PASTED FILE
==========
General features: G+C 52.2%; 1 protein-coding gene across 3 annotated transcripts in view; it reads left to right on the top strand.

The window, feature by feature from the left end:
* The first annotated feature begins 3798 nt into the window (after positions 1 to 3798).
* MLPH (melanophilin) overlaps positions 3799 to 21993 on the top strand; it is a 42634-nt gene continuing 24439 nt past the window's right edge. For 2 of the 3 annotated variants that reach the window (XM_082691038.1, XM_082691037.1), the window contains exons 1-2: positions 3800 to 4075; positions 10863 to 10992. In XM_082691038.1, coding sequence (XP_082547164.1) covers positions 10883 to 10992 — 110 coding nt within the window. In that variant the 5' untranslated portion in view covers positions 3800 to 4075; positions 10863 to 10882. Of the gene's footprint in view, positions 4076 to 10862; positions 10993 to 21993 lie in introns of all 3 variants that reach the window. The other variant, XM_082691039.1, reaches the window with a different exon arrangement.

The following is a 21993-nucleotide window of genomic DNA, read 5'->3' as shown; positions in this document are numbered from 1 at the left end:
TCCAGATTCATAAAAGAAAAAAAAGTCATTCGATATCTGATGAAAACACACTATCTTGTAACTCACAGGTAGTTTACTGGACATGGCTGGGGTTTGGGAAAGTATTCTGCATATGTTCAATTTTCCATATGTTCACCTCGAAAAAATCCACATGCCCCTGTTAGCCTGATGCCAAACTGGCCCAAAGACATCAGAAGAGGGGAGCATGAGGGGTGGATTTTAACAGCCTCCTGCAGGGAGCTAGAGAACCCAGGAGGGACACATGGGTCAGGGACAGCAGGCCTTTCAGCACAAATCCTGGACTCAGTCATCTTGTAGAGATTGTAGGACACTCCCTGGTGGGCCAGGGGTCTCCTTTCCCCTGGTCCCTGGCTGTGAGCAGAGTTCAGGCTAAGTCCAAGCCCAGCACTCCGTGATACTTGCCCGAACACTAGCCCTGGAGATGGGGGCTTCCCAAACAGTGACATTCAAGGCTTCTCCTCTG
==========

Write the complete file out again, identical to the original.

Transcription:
General features: G+C 52.2%; 1 protein-coding gene across 3 annotated transcripts in view; it reads left to right on the top strand.

The window, feature by feature from the left end:
* The first annotated feature begins 3798 nt into the window (after positions 1 to 3798).
* MLPH (melanophilin) overlaps positions 3799 to 21993 on the top strand; it is a 42634-nt gene continuing 24439 nt past the window's right edge. For 2 of the 3 annotated variants that reach the window (XM_082691038.1, XM_082691037.1), the window contains exons 1-2: positions 3800 to 4075; positions 10863 to 10992. In XM_082691038.1, coding sequence (XP_082547164.1) covers positions 10883 to 10992 — 110 coding nt within the window. In that variant the 5' untranslated portion in view covers positions 3800 to 4075; positions 10863 to 10882. Of the gene's footprint in view, positions 4076 to 10862; positions 10993 to 21993 lie in introns of all 3 variants that reach the window. The other variant, XM_082691039.1, reaches the window with a different exon arrangement.

The following is a 21993-nucleotide window of genomic DNA, read 5'->3' as shown; positions in this document are numbered from 1 at the left end:
TCCAGATTCATAAAAGAAAAAAAAGTCATTCGATATCTGATGAAAACACACTATCTTGTAACTCACAGGTAGTTTACTGGACATGGCTGGGGTTTGGGAAAGTATTCTGCATATGTTCAATTTTCCATATGTTCACCTCGAAAAAATCCACATGCCCCTGTTAGCCTGATGCCAAACTGGCCCAAAGACATCAGAAGAGGGGAGCATGAGGGGTGGATTTTAACAGCCTCCTGCAGGGAGCTAGAGAACCCAGGAGGGACACATGGGTCAGGGACAGCAGGCCTTTCAGCACAAATCCTGGACTCAGTCATCTTGTAGAGATTGTAGGACACTCCCTGGTGGGCCAGGGGTCTCCTTTCCCCTGGTCCCTGGCTGTGAGCAGAGTTCAGGCTAAGTCCAAGCCCAGCACTCCGTGATACTTGCCCGAACACTAGCCCTGGAGATGGGGGCTTCCCAAACAGTGACATTCAAGGCTTCTCCTCTG